• on Sep 21st, 2011 in Finances: Cost & Revenue | 3 comments
    In a time when the Postal Service has suffered declines in volume and revenue across many categories, it has turned to the international market. For example, it has seized opportunities, including with China, to increase its overall market share in package and express business. But the Postal Service has to maintain an “international” infrastructure in order to efficiently receive and dispatch this mail flow. International Service Centers (ISCs) in Chicago, Los Angeles, Miami, New York, and San Francisco distribute and dispatch international mail. International Airmail Records Units are located within the ISCs which are part of the International Network Operation. These units validate mail records before transmitting information to the International Accounting Branch in St. Louis for billing foreign postal administrations. Currently, the records units are located in Chicago, Los Angeles, New York, New Jersey and Honolulu. In recent years, workload in Miami and Chicago were redistributed to other locations. Our office previously reported the records units operated in an obsolete, inefficient, and manual work environment resulting in the use of unnecessary work hours. Specifically, we found that these units supported more than 2 million hard copy records. Since then, the Postal Service has improved efficiency by implementing Lean Six Sigma methodologies to streamline processes and continues efforts to transition to a paperless environment. What additional opportunities exist to strengthen operations at International Service Centers and International Airmail Records Units to improve efficiencies and protect international revenues? For example, are there additional opportunities for consolidation? Are there additional steps the Postal Service can take to automate its processes and fully transition to a paperless environment? This blog is hosted by the OIG's Financial Reporting Directorate.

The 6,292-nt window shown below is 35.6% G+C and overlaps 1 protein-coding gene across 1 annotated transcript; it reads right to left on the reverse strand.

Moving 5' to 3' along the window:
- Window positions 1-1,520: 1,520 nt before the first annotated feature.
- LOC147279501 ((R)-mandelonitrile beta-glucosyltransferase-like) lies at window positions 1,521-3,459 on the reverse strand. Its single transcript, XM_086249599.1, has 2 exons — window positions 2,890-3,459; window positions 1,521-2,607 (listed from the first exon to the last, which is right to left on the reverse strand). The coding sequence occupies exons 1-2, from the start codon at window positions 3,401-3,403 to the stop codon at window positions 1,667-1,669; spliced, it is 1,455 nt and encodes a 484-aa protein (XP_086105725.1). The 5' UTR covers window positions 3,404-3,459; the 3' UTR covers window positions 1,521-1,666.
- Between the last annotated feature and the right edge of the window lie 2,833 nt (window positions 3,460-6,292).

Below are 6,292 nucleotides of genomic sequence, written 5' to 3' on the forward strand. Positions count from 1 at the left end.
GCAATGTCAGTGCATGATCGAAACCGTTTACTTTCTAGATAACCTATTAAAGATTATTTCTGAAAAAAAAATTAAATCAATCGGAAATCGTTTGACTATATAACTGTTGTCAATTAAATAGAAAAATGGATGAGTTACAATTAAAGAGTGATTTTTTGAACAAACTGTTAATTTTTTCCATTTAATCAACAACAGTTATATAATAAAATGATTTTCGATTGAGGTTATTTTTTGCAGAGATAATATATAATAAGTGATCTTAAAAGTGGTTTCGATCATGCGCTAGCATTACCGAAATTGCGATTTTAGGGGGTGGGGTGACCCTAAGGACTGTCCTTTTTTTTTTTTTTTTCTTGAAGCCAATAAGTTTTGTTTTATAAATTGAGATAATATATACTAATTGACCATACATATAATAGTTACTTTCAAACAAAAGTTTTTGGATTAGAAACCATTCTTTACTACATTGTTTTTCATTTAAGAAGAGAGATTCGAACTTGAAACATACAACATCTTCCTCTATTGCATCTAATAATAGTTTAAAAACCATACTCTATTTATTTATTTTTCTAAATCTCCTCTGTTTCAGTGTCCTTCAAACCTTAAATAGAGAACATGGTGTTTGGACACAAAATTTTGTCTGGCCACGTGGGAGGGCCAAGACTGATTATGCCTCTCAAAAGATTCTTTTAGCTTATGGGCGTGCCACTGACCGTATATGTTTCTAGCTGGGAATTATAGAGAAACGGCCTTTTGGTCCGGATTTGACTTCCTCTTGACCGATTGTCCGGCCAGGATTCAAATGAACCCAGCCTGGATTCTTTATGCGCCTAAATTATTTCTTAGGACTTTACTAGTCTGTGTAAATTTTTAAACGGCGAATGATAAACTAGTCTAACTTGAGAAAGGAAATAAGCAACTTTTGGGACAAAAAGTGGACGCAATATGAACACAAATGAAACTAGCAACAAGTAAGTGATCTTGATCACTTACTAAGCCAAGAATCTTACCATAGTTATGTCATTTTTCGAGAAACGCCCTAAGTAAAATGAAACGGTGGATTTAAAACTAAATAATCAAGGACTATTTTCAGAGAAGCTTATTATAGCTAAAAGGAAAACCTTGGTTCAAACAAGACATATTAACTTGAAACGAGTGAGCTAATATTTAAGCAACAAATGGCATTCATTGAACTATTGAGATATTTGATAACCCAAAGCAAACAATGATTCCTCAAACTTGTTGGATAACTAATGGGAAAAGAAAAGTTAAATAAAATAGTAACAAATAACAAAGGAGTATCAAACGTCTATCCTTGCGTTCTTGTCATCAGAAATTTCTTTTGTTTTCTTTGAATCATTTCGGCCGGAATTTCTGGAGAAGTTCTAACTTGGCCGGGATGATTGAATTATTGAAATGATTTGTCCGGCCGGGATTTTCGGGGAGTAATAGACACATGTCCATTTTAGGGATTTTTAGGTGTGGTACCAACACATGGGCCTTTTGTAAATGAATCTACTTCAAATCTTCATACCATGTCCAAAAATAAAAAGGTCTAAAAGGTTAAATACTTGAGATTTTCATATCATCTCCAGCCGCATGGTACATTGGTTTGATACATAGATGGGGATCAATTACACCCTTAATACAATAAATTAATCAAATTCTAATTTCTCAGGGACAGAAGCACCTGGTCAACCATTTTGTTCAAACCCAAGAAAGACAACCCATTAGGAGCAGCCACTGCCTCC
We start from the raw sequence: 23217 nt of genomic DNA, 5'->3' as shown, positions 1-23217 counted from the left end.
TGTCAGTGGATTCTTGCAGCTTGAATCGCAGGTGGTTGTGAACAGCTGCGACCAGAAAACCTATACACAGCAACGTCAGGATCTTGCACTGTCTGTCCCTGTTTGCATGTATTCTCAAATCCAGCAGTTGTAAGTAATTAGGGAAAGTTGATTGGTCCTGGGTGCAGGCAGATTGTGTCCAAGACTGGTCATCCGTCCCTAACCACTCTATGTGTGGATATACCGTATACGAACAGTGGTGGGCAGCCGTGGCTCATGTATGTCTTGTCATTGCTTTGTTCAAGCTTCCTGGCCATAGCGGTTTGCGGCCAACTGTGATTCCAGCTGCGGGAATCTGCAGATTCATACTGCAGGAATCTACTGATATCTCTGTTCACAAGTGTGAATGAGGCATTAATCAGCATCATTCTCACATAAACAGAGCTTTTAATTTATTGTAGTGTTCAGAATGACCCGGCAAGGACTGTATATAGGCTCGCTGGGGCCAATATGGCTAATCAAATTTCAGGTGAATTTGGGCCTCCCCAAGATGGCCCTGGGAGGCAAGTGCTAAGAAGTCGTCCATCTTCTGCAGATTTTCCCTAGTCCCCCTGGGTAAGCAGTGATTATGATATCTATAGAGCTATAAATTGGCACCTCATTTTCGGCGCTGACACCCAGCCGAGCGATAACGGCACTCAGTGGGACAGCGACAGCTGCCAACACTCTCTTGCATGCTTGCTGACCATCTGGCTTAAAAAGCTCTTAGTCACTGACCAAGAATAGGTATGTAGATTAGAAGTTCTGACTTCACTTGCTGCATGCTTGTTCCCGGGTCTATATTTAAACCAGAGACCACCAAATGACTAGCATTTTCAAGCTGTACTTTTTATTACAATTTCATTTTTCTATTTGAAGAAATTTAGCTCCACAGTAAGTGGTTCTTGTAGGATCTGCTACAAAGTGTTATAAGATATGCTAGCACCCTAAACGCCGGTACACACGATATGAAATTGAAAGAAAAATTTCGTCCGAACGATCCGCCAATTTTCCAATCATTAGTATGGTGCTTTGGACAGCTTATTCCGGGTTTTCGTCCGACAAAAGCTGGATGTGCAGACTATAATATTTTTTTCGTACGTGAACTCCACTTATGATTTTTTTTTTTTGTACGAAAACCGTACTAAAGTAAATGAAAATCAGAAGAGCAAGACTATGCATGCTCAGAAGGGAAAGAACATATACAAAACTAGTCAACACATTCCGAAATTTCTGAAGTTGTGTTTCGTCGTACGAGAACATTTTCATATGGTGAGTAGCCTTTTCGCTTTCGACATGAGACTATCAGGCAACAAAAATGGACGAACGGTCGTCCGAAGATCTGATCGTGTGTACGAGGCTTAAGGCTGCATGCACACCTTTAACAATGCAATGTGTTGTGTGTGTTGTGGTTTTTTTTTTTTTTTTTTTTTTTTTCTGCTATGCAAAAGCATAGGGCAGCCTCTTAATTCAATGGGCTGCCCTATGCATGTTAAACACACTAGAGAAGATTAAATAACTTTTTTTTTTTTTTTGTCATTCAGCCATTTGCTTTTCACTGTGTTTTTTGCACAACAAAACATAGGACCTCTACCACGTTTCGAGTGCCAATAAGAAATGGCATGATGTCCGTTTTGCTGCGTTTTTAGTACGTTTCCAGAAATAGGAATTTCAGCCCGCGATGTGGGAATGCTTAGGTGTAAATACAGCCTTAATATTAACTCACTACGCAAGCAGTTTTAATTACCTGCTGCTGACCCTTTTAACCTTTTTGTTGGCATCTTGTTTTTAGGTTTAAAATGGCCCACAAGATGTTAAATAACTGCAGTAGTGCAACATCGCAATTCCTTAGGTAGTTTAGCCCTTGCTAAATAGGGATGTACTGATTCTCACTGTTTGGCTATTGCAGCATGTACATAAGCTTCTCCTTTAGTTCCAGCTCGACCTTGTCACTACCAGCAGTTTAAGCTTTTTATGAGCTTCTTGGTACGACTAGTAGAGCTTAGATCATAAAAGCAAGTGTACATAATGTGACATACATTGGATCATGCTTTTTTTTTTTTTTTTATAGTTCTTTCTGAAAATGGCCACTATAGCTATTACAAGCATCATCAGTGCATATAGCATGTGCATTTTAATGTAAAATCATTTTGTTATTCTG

• on Sep 19th, 2011 in Finances: Cost & Revenue | 12 comments
    Let’s take a simplistic view of the Postal Service by dividing it into two groups: Operations and Finance. Operations’ main concern is to make sure mail is delivered and other services are rendered to satisfy customers’ needs. On the other hand, Finance’s responsibility is to ensure that all the information stemming from the Operations side is captured for billing/payment and financial statement reporting purposes. After all, the Postal Service needs to be paid for their good work, doesn’t it? Based on audits of prior years’ financial statements, it seems Operations personnel were not always aware what financial impact their action or inaction had on the Postal Service when it came to the big picture. For example, Operations personnel might process the mail and deliver it to the customers’ satisfaction. However, internal supporting documentation and data might not have been updated in a timely manner. When personnel do not process documentation for services rendered according to Postal Service policy, the Postal Service risks losing money. Over the years, management has taken steps to provide Operations and Finance personnel with the bigger picture. They have advised the Operations side of their impact on the Postal Service’s financials and the repercussions of not completing processes correctly. The question is do you believe this endeavor has been successful? Let us know what you think in the comments section below. This blog is hosted by the OIG's Financial Reporting Directorate.
  • on Sep 12th, 2011 in Ideas Worth Exploring | 12 comments
    Despite financial challenges resulting from declining mail volumes and current economic conditions, the Postal Service is continually driving efficiency by making better use of space, staffing, equipment, and transportation in processing mail. One key element of improving efficiency is consolidating mail processing operations, which is an ongoing effort. Since fiscal year 2009, the Postal Service has completed 47 consolidations and has an additional 107 consolidations in progress for proposed savings of approximately $255 million. How can further efficiencies be gained in mail processing? One idea may be to redesign workroom floor layouts to improve mail flow and eliminate redundancy or inefficient mail flow routes. This effort could also lead to work hour savings and efficiencies in staffing, staging, and dispatching the mail. Another idea may be to standardize mail processing equipment based on the volume of mail processed at each plant. Are these viable options for further improving mail processing efficiencies? What are some other ways the Postal Service can standardize mail processing operations to improve efficiency and improve the bottom line? This blog is hosted by the OIG’s Network Processing team.

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